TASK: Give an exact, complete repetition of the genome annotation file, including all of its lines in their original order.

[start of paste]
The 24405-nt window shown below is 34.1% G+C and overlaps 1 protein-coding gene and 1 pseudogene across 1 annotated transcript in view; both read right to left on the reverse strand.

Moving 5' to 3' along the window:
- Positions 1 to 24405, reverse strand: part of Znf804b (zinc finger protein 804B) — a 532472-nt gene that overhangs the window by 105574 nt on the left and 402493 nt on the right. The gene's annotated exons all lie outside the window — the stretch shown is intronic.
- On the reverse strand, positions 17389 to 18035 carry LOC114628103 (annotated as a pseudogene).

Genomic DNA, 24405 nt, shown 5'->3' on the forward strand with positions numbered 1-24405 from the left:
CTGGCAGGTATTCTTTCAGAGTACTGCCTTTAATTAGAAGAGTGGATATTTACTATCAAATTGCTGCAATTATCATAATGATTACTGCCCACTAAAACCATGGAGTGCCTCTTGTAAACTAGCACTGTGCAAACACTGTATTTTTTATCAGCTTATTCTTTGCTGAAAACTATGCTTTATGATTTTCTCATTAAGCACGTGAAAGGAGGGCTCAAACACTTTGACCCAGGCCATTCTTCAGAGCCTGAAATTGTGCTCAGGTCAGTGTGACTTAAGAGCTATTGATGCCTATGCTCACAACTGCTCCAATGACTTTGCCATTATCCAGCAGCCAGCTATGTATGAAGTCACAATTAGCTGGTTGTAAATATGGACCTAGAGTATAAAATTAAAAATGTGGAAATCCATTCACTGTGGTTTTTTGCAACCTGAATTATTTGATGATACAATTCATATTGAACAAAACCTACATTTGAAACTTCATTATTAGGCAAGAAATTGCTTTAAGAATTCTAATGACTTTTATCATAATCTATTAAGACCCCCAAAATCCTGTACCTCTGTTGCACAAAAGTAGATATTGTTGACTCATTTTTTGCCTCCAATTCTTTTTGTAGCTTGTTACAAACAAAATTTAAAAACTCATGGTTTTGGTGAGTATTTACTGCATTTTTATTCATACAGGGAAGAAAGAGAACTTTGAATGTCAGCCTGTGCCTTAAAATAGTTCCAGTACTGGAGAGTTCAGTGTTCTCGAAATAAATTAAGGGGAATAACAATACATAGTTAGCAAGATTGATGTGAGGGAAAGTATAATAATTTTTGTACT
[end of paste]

The 24405-nt window shown below is 34.1% G+C and overlaps 1 protein-coding gene and 1 pseudogene across 1 annotated transcript in view; both read right to left on the reverse strand.

Moving 5' to 3' along the window:
- Positions 1 to 24405, reverse strand: part of Znf804b (zinc finger protein 804B) — a 532472-nt gene that overhangs the window by 105574 nt on the left and 402493 nt on the right. The gene's annotated exons all lie outside the window — the stretch shown is intronic.
- On the reverse strand, positions 17389 to 18035 carry LOC114628103 (annotated as a pseudogene).

Genomic DNA, 24405 nt, shown 5'->3' on the forward strand with positions numbered 1-24405 from the left:
CTGGCAGGTATTCTTTCAGAGTACTGCCTTTAATTAGAAGAGTGGATATTTACTATCAAATTGCTGCAATTATCATAATGATTACTGCCCACTAAAACCATGGAGTGCCTCTTGTAAACTAGCACTGTGCAAACACTGTATTTTTTATCAGCTTATTCTTTGCTGAAAACTATGCTTTATGATTTTCTCATTAAGCACGTGAAAGGAGGGCTCAAACACTTTGACCCAGGCCATTCTTCAGAGCCTGAAATTGTGCTCAGGTCAGTGTGACTTAAGAGCTATTGATGCCTATGCTCACAACTGCTCCAATGACTTTGCCATTATCCAGCAGCCAGCTATGTATGAAGTCACAATTAGCTGGTTGTAAATATGGACCTAGAGTATAAAATTAAAAATGTGGAAATCCATTCACTGTGGTTTTTTGCAACCTGAATTATTTGATGATACAATTCATATTGAACAAAACCTACATTTGAAACTTCATTATTAGGCAAGAAATTGCTTTAAGAATTCTAATGACTTTTATCATAATCTATTAAGACCCCCAAAATCCTGTACCTCTGTTGCACAAAAGTAGATATTGTTGACTCATTTTTTGCCTCCAATTCTTTTTGTAGCTTGTTACAAACAAAATTTAAAAACTCATGGTTTTGGTGAGTATTTACTGCATTTTTATTCATACAGGGAAGAAAGAGAACTTTGAATGTCAGCCTGTGCCTTAAAATAGTTCCAGTACTGGAGAGTTCAGTGTTCTCGAAATAAATTAAGGGGAATAACAATACATAGTTAGCAAGATTGATGTGAGGGAAAGTATAATAATTTTTGTACT